I think that we can agree that in a heavily character driven RPG, your protagonist frames the narrative and your perception of the game’s world and story. Nepgear isn’t like Neptune at all – she’s responsible, thoughtful, careful, and resolute. Some claim that because of these ordinary qualities she makes a boring protagonist, but I disagree; by association of those around her, she shines quite brightly. Think of it this way – perhaps in a vacuum those qualities would fail to be interesting to most, but when contrasted with her allies, it makes things quite different.
The story progresses in a satisfying manner – the moment where you rescue the CPU’s in the CPU graveyard near the end of the game feels like the game’s “Ocean palace” event. After temporarily defeating those who stand in your way and freeing the CPU’s, it feels as though the story has really opened up – your party is huge and you have everyone at your disposal and on your side. You feel powerful, but the game still manages to loom an even greater darkness upon you.
Let’s put aside the story for a moment. The music has definitely improved. While I love the tunes of the first game, they no doubt suffered from a minimal budget. For whatever reason Idea Factory discards the first game’s OST for the remainder of the series and pretends it doesn’t exist ever again. Get used to mk2’s tunes, as you will hear them aplenty in Victory and all rebirth games. Is that a band thing? Certainly not, as there are several great themes – Solid Park (Normal battle theme), ASIC battle, World map theme, etc. Dynamic and more cheerful than the original, these themes also are consistent with establishing the series as a respected franchise.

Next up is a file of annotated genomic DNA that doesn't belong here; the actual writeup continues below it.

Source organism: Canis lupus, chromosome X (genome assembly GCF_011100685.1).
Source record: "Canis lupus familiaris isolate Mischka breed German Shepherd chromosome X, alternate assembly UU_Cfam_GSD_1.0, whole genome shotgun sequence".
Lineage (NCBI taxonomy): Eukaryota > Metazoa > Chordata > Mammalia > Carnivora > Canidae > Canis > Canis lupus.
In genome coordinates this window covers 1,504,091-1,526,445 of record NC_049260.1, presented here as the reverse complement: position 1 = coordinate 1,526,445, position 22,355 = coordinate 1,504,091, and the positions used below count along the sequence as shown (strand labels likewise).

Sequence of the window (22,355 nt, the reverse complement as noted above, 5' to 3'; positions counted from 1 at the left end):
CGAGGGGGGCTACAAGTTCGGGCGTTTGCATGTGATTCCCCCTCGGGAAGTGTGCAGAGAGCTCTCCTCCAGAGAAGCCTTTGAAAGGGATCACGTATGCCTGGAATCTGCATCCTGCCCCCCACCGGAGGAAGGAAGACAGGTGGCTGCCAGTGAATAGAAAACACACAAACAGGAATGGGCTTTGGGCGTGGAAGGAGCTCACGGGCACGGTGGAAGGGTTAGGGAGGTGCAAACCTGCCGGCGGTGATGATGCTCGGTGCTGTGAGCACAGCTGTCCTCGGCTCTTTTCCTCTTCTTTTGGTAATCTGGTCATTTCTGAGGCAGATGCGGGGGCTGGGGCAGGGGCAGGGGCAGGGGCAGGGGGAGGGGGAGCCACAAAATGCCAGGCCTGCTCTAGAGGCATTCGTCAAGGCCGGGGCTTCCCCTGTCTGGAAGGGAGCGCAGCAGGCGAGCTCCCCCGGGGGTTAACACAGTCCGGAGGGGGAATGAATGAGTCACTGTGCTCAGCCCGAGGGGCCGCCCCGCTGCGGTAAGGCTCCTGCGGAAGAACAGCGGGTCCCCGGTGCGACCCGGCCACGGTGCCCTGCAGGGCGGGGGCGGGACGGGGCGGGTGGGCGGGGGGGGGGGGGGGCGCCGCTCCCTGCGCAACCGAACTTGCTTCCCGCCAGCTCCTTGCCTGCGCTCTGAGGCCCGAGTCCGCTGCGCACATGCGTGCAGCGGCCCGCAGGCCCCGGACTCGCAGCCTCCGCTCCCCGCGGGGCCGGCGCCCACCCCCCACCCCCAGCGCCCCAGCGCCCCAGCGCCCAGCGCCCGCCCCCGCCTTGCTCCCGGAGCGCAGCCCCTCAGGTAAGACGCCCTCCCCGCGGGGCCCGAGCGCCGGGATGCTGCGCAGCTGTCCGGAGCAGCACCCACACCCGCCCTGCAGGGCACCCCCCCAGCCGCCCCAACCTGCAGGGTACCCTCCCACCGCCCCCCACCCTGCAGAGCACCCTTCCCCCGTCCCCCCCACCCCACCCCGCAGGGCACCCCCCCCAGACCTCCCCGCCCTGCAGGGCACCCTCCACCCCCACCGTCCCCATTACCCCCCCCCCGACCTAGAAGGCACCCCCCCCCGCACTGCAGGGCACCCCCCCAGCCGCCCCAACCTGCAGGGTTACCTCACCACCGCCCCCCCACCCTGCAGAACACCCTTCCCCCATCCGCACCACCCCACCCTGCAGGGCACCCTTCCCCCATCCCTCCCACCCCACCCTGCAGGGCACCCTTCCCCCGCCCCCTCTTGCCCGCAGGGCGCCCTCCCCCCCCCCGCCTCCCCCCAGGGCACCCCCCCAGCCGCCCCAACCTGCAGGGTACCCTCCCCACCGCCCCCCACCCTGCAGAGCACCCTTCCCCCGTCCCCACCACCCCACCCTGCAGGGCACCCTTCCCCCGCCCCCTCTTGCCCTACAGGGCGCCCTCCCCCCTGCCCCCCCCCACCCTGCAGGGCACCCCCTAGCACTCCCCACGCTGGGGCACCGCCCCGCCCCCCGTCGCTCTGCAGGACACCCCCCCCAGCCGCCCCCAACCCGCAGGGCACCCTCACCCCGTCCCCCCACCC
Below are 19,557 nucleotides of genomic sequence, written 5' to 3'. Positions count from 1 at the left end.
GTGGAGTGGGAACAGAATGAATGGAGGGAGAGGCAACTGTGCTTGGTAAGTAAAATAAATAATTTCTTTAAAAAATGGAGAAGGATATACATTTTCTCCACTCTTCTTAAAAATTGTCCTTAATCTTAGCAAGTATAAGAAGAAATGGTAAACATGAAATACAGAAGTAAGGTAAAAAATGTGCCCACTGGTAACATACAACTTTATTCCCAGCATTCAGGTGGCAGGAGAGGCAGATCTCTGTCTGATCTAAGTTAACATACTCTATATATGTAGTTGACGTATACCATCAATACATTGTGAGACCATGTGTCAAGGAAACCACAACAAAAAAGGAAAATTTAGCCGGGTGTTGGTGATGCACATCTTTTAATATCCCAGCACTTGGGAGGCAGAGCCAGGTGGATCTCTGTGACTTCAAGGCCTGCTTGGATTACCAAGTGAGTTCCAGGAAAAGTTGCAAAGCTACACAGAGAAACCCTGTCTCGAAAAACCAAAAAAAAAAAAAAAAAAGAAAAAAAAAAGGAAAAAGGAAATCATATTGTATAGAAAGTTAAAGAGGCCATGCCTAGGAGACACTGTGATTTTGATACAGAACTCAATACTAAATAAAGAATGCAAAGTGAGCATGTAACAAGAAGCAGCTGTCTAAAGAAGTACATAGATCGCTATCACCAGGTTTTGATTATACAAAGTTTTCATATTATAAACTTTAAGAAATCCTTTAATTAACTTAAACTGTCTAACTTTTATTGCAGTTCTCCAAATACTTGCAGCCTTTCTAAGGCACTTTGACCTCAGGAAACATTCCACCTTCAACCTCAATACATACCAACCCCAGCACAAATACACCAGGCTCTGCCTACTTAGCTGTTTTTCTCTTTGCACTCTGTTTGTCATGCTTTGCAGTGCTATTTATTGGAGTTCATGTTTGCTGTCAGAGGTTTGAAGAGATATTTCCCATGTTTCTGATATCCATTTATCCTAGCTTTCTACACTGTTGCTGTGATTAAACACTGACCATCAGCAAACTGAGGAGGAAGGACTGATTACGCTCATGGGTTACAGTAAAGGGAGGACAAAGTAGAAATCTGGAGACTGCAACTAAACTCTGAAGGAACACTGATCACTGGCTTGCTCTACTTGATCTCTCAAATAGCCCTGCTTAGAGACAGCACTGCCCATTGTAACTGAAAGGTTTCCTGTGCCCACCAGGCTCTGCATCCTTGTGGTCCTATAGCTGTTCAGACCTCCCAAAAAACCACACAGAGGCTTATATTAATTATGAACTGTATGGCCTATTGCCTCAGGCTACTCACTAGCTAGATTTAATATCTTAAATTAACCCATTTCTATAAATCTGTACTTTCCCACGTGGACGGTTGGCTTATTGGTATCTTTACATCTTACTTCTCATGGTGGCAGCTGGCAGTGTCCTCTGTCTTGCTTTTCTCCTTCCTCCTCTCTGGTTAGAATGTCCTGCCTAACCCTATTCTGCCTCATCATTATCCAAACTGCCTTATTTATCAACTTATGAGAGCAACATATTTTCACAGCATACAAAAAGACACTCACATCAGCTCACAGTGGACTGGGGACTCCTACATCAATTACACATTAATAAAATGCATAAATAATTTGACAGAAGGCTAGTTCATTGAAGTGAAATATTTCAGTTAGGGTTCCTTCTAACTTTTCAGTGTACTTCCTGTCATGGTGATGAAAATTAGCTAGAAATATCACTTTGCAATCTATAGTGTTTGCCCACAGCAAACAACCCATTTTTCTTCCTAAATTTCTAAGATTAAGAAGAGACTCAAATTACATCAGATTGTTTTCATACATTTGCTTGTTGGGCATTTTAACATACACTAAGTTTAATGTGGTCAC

I doubt you’ve read a single thing about this game that hasn’t mentioned the infamous conquest ending – while obviously not canon it is easily the darkest element in the series history to date. I won’t spoil it, but be prepared for some emotional twists and turns as well as some betrayals.